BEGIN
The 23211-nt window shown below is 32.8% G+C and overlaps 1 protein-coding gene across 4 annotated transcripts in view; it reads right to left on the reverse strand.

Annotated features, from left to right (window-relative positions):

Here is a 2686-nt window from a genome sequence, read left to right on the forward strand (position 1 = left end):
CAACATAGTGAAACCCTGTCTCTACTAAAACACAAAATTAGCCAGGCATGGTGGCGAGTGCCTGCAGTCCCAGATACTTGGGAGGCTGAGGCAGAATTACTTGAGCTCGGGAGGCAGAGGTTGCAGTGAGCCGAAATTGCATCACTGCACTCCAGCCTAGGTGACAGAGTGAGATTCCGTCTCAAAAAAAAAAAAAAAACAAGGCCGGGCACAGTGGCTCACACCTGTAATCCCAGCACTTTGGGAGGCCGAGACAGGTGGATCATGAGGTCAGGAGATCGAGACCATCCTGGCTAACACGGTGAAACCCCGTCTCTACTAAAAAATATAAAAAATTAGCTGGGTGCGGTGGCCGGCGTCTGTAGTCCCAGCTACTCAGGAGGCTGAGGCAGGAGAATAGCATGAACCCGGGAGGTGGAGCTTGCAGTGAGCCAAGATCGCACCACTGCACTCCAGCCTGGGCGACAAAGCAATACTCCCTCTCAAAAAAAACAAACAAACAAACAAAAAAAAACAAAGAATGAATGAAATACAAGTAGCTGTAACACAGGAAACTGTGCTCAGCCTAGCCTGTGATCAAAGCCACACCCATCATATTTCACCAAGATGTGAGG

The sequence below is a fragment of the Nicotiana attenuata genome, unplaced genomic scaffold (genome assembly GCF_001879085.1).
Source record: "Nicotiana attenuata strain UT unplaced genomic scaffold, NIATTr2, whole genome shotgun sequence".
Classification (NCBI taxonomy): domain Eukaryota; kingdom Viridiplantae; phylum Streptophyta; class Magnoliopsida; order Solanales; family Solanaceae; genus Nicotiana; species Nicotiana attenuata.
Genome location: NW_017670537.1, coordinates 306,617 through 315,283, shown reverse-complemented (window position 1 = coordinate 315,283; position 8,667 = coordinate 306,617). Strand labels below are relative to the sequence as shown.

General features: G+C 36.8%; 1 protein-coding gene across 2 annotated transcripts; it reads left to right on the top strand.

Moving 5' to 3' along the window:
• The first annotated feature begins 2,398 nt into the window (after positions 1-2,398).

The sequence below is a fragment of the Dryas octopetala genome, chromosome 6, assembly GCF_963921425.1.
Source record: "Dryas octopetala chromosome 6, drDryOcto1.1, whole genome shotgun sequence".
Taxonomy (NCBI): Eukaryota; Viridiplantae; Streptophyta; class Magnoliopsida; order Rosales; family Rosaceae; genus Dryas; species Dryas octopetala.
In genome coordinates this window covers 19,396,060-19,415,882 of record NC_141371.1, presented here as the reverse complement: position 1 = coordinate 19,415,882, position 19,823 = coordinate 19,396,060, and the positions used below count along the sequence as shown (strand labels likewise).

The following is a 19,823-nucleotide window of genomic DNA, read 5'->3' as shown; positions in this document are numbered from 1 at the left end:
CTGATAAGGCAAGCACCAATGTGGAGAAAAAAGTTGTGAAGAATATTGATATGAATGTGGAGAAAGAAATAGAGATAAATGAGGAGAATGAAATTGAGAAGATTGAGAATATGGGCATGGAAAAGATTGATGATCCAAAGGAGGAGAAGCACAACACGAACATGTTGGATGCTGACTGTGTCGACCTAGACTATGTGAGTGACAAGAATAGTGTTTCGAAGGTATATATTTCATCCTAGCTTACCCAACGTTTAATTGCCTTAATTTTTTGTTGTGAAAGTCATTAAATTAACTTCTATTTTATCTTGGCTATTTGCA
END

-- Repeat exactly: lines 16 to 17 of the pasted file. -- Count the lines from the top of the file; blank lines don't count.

The following is a 19,823-nucleotide window of genomic DNA, read 5'->3' as shown; positions in this document are numbered from 1 at the left end:
CTGATAAGGCAAGCACCAATGTGGAGAAAAAAGTTGTGAAGAATATTGATATGAATGTGGAGAAAGAAATAGAGATAAATGAGGAGAATGAAATTGAGAAGATTGAGAATATGGGCATGGAAAAGATTGATGATCCAAAGGAGGAGAAGCACAACACGAACATGTTGGATGCTGACTGTGTCGACCTAGACTATGTGAGTGACAAGAATAGTGTTTCGAAGGTATATATTTCATCCTAGCTTACCCAACGTTTAATTGCCTTAATTTTTTGTTGTGAAAGTCATTAAATTAACTTCTATTTTATCTTGGCTATTTGCA